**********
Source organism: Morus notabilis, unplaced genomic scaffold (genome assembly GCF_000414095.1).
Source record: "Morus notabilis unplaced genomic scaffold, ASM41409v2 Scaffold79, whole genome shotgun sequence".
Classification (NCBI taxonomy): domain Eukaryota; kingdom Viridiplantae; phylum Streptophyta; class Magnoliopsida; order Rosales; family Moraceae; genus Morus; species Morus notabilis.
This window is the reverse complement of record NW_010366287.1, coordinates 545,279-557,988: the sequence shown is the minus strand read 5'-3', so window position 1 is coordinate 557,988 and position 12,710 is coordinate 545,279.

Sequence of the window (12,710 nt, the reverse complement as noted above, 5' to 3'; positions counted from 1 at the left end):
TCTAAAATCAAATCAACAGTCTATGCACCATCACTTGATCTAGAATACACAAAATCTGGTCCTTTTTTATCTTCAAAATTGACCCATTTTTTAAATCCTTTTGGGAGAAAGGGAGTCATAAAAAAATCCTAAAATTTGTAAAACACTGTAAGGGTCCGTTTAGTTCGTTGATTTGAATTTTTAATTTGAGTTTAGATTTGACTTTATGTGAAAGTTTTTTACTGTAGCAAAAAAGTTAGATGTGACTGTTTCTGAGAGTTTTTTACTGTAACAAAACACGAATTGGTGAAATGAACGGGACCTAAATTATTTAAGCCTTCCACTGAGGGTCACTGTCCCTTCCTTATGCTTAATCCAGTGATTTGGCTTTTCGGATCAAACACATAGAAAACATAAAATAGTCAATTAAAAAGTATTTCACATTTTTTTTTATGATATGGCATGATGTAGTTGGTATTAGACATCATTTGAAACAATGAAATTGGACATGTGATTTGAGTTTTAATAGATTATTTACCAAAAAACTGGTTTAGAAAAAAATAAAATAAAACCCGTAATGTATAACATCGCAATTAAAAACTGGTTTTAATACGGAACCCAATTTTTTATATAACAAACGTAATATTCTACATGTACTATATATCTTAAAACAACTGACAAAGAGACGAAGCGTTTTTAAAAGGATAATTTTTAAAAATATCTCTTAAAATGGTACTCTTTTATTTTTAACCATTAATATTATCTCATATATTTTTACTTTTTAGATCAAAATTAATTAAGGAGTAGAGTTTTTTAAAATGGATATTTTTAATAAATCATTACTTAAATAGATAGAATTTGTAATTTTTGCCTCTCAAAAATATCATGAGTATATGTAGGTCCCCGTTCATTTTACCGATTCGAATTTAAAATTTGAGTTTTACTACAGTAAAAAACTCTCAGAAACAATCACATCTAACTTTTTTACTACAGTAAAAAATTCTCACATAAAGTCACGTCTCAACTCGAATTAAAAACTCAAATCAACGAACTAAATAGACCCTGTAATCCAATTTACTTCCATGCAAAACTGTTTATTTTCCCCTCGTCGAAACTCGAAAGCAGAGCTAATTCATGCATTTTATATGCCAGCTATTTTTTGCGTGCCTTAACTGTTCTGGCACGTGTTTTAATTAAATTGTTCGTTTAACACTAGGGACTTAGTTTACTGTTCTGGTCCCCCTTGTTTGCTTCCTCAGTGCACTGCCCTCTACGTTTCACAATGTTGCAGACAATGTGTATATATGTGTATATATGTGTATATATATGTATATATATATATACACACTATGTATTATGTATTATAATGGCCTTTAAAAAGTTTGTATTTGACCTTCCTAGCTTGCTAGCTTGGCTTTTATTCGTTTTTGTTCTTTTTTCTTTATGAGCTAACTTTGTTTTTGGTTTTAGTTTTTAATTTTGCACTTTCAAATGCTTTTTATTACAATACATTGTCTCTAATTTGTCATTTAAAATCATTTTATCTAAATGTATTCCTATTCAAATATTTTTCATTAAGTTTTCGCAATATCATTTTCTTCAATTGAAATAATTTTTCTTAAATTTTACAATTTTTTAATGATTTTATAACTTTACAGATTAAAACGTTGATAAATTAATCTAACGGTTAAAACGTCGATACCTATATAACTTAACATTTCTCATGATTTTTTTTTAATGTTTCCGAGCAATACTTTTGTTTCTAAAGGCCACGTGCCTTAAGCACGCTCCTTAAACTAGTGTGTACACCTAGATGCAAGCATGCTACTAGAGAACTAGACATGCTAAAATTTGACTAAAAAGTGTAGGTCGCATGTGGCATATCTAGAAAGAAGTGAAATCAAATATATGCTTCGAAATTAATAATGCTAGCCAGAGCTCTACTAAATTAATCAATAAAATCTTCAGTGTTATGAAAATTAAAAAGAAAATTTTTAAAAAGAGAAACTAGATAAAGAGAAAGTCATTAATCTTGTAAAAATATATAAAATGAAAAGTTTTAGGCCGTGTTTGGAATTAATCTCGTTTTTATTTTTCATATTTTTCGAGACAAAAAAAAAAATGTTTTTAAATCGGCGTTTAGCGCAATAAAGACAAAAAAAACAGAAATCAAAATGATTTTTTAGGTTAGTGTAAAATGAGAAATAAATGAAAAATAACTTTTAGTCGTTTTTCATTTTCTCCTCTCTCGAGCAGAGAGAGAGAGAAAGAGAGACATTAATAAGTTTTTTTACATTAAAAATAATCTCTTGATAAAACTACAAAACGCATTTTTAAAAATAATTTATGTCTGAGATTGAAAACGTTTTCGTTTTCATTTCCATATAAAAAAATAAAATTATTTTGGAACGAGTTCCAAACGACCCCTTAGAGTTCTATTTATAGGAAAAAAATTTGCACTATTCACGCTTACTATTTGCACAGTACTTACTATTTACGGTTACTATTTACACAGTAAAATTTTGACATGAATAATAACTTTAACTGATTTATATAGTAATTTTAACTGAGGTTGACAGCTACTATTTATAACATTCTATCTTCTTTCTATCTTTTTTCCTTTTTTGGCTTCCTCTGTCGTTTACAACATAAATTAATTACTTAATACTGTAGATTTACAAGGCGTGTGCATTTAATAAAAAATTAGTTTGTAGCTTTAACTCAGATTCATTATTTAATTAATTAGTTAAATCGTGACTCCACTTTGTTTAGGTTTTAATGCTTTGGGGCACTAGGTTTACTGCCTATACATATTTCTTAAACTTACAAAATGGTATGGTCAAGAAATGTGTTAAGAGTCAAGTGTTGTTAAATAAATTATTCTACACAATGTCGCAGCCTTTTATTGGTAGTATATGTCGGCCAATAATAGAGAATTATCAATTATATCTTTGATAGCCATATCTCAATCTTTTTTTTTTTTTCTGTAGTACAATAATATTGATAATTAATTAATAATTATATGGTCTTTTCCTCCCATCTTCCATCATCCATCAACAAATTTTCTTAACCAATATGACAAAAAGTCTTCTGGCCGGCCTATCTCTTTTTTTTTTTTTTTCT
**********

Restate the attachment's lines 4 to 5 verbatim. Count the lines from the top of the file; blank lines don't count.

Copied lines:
This window is the reverse complement of record NW_010366287.1, coordinates 545,279-557,988: the sequence shown is the minus strand read 5'-3', so window position 1 is coordinate 557,988 and position 12,710 is coordinate 545,279.

Sequence of the window (12,710 nt, the reverse complement as noted above, 5' to 3'; positions counted from 1 at the left end):